He wants you to create family or to create business or to create jobs. He wants you to use your creativity and your mind, you energy, and participate with him in creating good things for the future. And he has different roles for all of us to play, but he's very personally aware of you. And he's actually very invested in you. He wants you to team with him, and he wants you to produce what's good for him and to bring in return things that he desires. And a part of that is financial, but this is they why.
So, we've looked a lot of different issues in this, the last three weeks. Today, though, I'd like to try to answer a question for you that a lot people ask. And that is when it comes to money, how much does God want me to give? What does he want? And it's a sincere question. And whenever you get into the New Testament, it's hard to nail an exact answer. My own, my Bible study, I think that tithing is what the Bible teaches. However, there's not a specific guideline in the New Testament that says this. Instead, some big questions are really raised for you. And you answer the giving question by answering the questions.
And the New Testament indicates that you're giving out to be like this, proportional. If you make more money, you give more. You make less money, you give less. If it were 10%, you made 600 thousand this year, you'd give 60 thousand. If you made 60 thousand this year, you'd give six. If you made 30 thousand this year, you'd give three. But it's proportional. It's not like someone gives a big chunk and so that's impressive to God and someone doesn't give much and God goes [inaudible 00:17:57]. No. He's looking for the heart, see. Proportional.
It outta be regular. In the New Testament times, the Jewish synagogues, they met for worship on Sabbath. And they pulled their money together then for the Lord. Paul talks about doing this. You can see the verse references on your handout. You can check these yourself. He says to do this on the Lord's day. The church moved to Sunday as the day of worship, because that's the day Christ came out of the tomb. So, regular.
It's to be given away. If it's still in your control, it's not given yet. In the Old Testament, on the Lord's tithe, the temple service tithe, there's actually a day whenever the owner of the household was to walk outside and say before God, "Nothing of what is holy to you remains in my house. It's all gone. I've given it." It's to be given away.
It's to provide income for church staff, this is very clear in the New Testament. It also is to reflect your gratitude to God. We give because we're grateful. God's done good for us. So, it reflects your gratitude. And it outta reflect the greater privilege we have than the guys who didn't know about Christ. Until Christ died on the cross, people were really guessing about what the future would be about, because there were these figures promised by God who would come and salvation was promised. But I mean, they trusted God in the present but it was sort of a cloud up there in the future. We know what happened. We know who Messiah is. We know the presence of God in our lives. Having experienced a greater privilege than them, then our giving reflects that.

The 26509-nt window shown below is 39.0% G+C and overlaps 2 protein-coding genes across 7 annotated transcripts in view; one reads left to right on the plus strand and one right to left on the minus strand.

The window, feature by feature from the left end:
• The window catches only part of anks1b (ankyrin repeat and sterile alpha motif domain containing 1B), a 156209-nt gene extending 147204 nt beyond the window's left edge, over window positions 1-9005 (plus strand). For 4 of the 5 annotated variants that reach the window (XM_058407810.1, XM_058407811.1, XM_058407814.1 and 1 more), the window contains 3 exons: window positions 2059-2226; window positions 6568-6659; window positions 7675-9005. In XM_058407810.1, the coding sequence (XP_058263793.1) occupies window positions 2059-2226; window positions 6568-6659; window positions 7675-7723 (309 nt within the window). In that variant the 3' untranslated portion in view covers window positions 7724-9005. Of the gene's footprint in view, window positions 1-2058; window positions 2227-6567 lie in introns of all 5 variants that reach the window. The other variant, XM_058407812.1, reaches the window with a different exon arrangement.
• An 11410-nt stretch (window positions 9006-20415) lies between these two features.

But the key question is really what do you want? What do you want? What do you want in honoring God? Proverbs 3:9 and 10 in the Old Testament, it's one of the key verses that talks about this arena of giving. It says, "Honor the Lord with your wealth. You honor him. And with the first fruits of your crops, he gets the first slice. Then, your barns will be filled overflowing, your vats will brim over with new wine." It's an agricultural society. Prosperity is in terms of produce. So, "Your barns will be filled overflowing and there will be plenty of crops, and new wine. The vats will be full of new wine. Plenty to drink for the year."
This comes as you honor God. And the reason it comes is because he's actually in control of this stuff. So, you honor him. So, what do you want? How do you want to honor God? In your eyes, how great is he? Now, you do need [inaudible 00:21:13]. You do need to live on money. So, what do you give? It's a matter actually between you and God. What do you want in ... What do you want in seeing God work through you? A God, actually you're his entrepreneur, he's going to work through you. So, what do you want?
On the back of your handout is Second Corinthians 9:6 through 11. It's one of the key passage in the New Testament on giving. I'd like to read through it with you. Paul, the church ... The first century church planner, wrote a lot of the New Testament. He writes, "Remember this. Whoever sows sparingly will also reap sparingly." Farmers know this. You sow a little bit of grain, you get a lot more. But not as much as if you had sowed a lot of grain. If you sow a whole lot of grain, you got a whole lot of grain. Why? Because that's the nature of crops. You sow, it produces more. You sow a lot, you get whole lot. You sow a little, well, you get some.
So, this is the way it works. Whoever sows sparingly will also reap sparingly. So, what do you want to reap? However sows generously will also reap generously. It's your choice. You make the choice. But this is the rule, this is how it goes. Each man should give what he's decided in his heart to give, not reluctantly or under compulsion. This is actually between you and God. I mean, this is a God thing. You go to God and you decide. You decide in your heart, you make all your decisions in your heart. That's sort of like the cockpit of your life, the real you down deep. You decide there, and then you do it. Give what you decided, not reluctantly or under compulsion, for God loves a cheerful giver.